Hack days are a proud tradition in Silicon Valley, where innovation is nothing short of a company's lifeblood. Many industry tech giants--including Facebook, Netflix, and LinkedIn--hold hack days regularly throughout the year with a goal of kick-starting collaborative brainstorms that often don't fit into the regular course of business. Hack days are a great way to unleash pent up ideas and innovation.

Hack days are also notoriously fun, encouraging cross-functional teams to put their heads together and quickly come up with ideas that produce "hacks" leading to meaningful business results. Part of the beauty of hack days is that they take place "off the clock." Regular business activity essentially shuts down for 24 hours to provide participants with uninterrupted focus on letting creative juices flow. This freedom from daily work responsibilities fosters ingenuity and innovative thinking.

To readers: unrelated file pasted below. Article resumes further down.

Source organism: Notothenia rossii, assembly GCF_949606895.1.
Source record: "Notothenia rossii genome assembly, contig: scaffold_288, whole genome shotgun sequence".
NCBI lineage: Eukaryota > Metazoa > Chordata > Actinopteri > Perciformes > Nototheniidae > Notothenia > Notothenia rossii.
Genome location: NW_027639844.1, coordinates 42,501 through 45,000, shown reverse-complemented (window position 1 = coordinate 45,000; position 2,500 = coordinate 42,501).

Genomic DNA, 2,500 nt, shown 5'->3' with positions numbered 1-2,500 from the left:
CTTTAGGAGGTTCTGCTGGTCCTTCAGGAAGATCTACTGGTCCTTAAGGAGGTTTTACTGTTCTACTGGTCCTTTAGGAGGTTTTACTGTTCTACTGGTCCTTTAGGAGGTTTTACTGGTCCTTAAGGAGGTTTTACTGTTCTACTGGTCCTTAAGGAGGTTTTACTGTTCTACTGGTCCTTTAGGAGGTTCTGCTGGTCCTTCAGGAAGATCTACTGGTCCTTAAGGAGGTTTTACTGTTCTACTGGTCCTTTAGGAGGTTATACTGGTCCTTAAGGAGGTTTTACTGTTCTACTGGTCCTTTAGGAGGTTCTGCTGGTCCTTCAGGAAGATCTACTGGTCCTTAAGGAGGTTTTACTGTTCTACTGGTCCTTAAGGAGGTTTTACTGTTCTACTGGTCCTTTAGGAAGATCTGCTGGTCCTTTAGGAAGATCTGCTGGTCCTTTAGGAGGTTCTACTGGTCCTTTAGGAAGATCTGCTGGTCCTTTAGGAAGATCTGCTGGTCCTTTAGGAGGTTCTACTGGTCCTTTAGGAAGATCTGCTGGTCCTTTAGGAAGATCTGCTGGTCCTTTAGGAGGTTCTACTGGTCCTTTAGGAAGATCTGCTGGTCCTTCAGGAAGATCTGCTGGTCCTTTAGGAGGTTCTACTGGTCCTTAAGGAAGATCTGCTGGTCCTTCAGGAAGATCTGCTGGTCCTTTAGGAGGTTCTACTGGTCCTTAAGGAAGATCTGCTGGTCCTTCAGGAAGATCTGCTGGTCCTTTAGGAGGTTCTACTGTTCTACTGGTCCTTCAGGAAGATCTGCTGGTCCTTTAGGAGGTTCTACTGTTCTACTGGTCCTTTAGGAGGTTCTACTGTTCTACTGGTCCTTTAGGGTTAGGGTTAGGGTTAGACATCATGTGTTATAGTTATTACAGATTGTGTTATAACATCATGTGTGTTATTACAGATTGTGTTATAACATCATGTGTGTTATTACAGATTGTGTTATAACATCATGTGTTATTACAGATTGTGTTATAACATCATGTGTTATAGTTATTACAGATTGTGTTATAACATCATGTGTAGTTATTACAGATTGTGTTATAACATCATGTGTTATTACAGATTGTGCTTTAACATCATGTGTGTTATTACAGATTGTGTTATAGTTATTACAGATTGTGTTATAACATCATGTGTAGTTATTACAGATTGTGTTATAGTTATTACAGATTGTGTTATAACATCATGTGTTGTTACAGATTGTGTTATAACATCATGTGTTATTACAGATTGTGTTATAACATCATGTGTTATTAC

If you've never experienced one of these caffeine-fueled affairs, let me give you a flavor. We just wrapped up our first hack day at Pluralsight and it was phenomenal. In the week leading up to hack day, we encouraged everyone to submit their ideas for projects that could in some way improve Pluralsight's business. The only catch was, they needed to ship something the very next day. (Business author Daniel Pink refers to these as FedEx Days because you have to ship something.)